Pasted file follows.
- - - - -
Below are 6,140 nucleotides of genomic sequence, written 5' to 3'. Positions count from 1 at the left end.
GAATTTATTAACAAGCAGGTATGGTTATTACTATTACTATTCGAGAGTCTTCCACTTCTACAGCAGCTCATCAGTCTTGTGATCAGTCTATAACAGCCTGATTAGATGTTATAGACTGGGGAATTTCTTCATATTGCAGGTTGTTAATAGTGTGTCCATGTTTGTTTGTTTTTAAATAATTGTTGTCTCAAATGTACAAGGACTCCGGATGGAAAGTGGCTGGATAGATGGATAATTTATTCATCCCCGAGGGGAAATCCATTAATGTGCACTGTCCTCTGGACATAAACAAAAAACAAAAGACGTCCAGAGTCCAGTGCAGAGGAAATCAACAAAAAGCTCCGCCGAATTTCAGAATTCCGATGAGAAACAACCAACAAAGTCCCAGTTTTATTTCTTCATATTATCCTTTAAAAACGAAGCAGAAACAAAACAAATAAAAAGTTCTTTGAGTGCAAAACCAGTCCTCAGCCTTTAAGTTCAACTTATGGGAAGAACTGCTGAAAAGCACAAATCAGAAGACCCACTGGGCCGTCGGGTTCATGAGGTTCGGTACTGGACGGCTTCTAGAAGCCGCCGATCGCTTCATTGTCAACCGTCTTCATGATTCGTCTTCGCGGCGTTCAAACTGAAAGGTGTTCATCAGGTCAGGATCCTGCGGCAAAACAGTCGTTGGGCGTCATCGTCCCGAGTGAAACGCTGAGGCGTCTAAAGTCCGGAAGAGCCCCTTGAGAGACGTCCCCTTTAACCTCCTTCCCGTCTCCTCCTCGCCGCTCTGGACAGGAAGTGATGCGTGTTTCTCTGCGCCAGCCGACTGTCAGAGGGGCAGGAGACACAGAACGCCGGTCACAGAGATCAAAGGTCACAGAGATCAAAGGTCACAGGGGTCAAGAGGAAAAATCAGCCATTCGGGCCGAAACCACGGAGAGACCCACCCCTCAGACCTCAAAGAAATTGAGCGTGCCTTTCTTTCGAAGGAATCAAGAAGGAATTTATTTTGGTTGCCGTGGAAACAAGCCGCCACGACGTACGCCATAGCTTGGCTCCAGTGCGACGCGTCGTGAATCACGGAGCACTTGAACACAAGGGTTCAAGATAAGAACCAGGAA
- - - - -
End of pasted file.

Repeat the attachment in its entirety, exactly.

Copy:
Below are 6,140 nucleotides of genomic sequence, written 5' to 3'. Positions count from 1 at the left end.
GAATTTATTAACAAGCAGGTATGGTTATTACTATTACTATTCGAGAGTCTTCCACTTCTACAGCAGCTCATCAGTCTTGTGATCAGTCTATAACAGCCTGATTAGATGTTATAGACTGGGGAATTTCTTCATATTGCAGGTTGTTAATAGTGTGTCCATGTTTGTTTGTTTTTAAATAATTGTTGTCTCAAATGTACAAGGACTCCGGATGGAAAGTGGCTGGATAGATGGATAATTTATTCATCCCCGAGGGGAAATCCATTAATGTGCACTGTCCTCTGGACATAAACAAAAAACAAAAGACGTCCAGAGTCCAGTGCAGAGGAAATCAACAAAAAGCTCCGCCGAATTTCAGAATTCCGATGAGAAACAACCAACAAAGTCCCAGTTTTATTTCTTCATATTATCCTTTAAAAACGAAGCAGAAACAAAACAAATAAAAAGTTCTTTGAGTGCAAAACCAGTCCTCAGCCTTTAAGTTCAACTTATGGGAAGAACTGCTGAAAAGCACAAATCAGAAGACCCACTGGGCCGTCGGGTTCATGAGGTTCGGTACTGGACGGCTTCTAGAAGCCGCCGATCGCTTCATTGTCAACCGTCTTCATGATTCGTCTTCGCGGCGTTCAAACTGAAAGGTGTTCATCAGGTCAGGATCCTGCGGCAAAACAGTCGTTGGGCGTCATCGTCCCGAGTGAAACGCTGAGGCGTCTAAAGTCCGGAAGAGCCCCTTGAGAGACGTCCCCTTTAACCTCCTTCCCGTCTCCTCCTCGCCGCTCTGGACAGGAAGTGATGCGTGTTTCTCTGCGCCAGCCGACTGTCAGAGGGGCAGGAGACACAGAACGCCGGTCACAGAGATCAAAGGTCACAGAGATCAAAGGTCACAGGGGTCAAGAGGAAAAATCAGCCATTCGGGCCGAAACCACGGAGAGACCCACCCCTCAGACCTCAAAGAAATTGAGCGTGCCTTTCTTTCGAAGGAATCAAGAAGGAATTTATTTTGGTTGCCGTGGAAACAAGCCGCCACGACGTACGCCATAGCTTGGCTCCAGTGCGACGCGTCGTGAATCACGGAGCACTTGAACACAAGGGTTCAAGATAAGAACCAGGAA